- Doctors have diagnosed several South American leaders with cancer recently
- President Juan Manuel Santos, 61, predicts a 97% chance of recovery
- He says doctors caught the cancer in time to remove it
- Santos describes the tumor as "small" and "not aggressive"
Colombian President Juan Manuel Santos announced Monday that he has prostate cancer, but described the tumor as "small" and "not aggressive."
He said doctors caught it in time to remove the cancer through surgery, which is scheduled for Wednesday.
"It's a small tumor, located in the prostate gland, and it's a good prognosis -- which is to say, it's not aggressive," Santos told reporters.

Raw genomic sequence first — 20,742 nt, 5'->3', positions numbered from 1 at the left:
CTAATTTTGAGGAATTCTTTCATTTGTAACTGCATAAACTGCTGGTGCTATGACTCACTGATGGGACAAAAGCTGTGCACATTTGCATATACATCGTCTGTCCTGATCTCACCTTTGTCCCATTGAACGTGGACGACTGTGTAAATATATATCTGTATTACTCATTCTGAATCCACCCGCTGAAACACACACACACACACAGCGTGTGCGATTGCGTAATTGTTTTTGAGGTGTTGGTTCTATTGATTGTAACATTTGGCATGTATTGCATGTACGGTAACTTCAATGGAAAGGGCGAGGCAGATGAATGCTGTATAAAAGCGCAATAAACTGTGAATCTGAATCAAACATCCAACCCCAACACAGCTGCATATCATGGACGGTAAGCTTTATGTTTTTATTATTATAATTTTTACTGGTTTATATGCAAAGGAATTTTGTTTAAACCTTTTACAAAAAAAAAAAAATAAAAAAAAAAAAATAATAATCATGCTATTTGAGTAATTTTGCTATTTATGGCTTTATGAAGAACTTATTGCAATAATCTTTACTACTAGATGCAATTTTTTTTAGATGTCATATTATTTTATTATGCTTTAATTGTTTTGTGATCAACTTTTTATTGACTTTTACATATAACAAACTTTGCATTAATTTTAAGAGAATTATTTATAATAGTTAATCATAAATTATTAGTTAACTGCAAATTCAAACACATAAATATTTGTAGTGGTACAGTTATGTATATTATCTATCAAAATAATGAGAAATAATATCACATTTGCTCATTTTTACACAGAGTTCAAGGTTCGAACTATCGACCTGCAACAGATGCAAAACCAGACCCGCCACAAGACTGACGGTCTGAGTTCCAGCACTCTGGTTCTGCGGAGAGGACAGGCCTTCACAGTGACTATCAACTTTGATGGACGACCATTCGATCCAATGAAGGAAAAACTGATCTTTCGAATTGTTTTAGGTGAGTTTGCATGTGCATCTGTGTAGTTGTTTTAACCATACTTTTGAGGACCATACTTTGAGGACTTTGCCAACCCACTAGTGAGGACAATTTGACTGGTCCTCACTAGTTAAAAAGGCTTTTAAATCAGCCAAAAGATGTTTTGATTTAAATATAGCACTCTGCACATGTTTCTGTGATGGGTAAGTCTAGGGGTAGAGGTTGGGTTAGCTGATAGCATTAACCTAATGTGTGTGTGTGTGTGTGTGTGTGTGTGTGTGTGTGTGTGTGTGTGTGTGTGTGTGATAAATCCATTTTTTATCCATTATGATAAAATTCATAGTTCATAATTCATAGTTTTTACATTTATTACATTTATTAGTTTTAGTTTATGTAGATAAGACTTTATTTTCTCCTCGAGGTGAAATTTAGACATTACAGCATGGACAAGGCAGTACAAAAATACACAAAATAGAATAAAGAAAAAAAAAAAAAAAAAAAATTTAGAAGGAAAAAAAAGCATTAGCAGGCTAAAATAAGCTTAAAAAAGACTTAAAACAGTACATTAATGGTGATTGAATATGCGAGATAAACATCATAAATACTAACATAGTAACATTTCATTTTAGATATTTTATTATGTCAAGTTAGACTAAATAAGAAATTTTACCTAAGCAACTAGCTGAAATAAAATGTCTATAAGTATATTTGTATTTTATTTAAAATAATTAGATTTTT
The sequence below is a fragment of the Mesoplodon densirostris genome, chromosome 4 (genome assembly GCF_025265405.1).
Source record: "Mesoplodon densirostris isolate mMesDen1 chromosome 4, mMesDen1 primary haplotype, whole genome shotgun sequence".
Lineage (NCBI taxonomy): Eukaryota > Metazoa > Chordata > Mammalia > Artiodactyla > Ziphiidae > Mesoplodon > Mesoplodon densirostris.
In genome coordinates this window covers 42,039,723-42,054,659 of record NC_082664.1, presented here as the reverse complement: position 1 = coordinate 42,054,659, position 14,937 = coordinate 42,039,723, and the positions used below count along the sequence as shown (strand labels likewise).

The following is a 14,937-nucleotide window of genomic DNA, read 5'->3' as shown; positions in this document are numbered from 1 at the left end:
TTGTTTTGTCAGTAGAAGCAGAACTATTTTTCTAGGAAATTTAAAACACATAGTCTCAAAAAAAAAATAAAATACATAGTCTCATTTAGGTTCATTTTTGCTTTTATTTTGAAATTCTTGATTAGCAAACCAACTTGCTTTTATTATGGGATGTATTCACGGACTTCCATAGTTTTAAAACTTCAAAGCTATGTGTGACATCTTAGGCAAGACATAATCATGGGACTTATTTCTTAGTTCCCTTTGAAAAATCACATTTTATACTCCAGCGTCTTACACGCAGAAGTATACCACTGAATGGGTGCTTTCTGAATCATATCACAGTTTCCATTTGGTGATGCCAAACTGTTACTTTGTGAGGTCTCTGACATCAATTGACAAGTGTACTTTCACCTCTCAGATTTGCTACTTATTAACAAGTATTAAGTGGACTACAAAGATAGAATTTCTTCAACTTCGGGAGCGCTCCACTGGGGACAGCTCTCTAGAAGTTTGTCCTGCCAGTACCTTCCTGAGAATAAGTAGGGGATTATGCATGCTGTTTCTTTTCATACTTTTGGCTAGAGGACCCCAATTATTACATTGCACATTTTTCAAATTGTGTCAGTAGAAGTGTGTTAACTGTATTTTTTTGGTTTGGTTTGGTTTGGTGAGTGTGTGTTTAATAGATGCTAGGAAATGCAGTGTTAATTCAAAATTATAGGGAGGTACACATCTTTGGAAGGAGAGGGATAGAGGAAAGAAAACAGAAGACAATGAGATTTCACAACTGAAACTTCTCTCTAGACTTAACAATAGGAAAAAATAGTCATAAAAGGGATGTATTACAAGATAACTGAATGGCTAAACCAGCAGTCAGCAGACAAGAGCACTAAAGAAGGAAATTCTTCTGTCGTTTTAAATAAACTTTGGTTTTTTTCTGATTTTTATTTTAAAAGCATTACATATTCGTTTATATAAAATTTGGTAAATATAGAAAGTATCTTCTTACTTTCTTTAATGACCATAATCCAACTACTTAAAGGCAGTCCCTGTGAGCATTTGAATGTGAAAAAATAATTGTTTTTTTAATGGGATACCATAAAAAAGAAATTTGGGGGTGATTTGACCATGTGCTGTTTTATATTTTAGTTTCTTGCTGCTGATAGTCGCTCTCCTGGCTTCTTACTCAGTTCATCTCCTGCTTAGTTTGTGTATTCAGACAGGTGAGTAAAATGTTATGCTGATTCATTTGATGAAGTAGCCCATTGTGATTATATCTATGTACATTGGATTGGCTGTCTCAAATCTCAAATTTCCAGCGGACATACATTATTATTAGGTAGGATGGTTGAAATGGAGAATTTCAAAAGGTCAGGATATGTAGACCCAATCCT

He said he has a 97% chance of a total recovery.
The 61-year-old president expects to be put under local anesthesia, which would allow him to keep alert before, during and after the procedure. He will continue to fulfill his functions as president.
Santos, who took office in 2010, is up for re-election in 2014.
The surgery is scheduled to come as the government readies for peace talks with the Revolutionary Armed Forces of Colombia, commonly known as the FARC.
Talks to end the nearly 50-year war are set to begin this month in Oslo, Norway.
Recently doctors have diagnosed several current and former South American leaders with cancer.
Venezuelan President Hugo Chavez first announced his diagnosis last year, though neither he nor anyone in his government has said what kind of cancer he has.
Brazilian President Dilma Rousseff overcame cancer while she was a candidate for the office, and former Brazilian President Luiz Inacio Lula da Silva underwent treatment for throat cancer.
Argentinian President Cristina Fernandez de Kirchner was treated for what was thought to be thyroid cancer this year.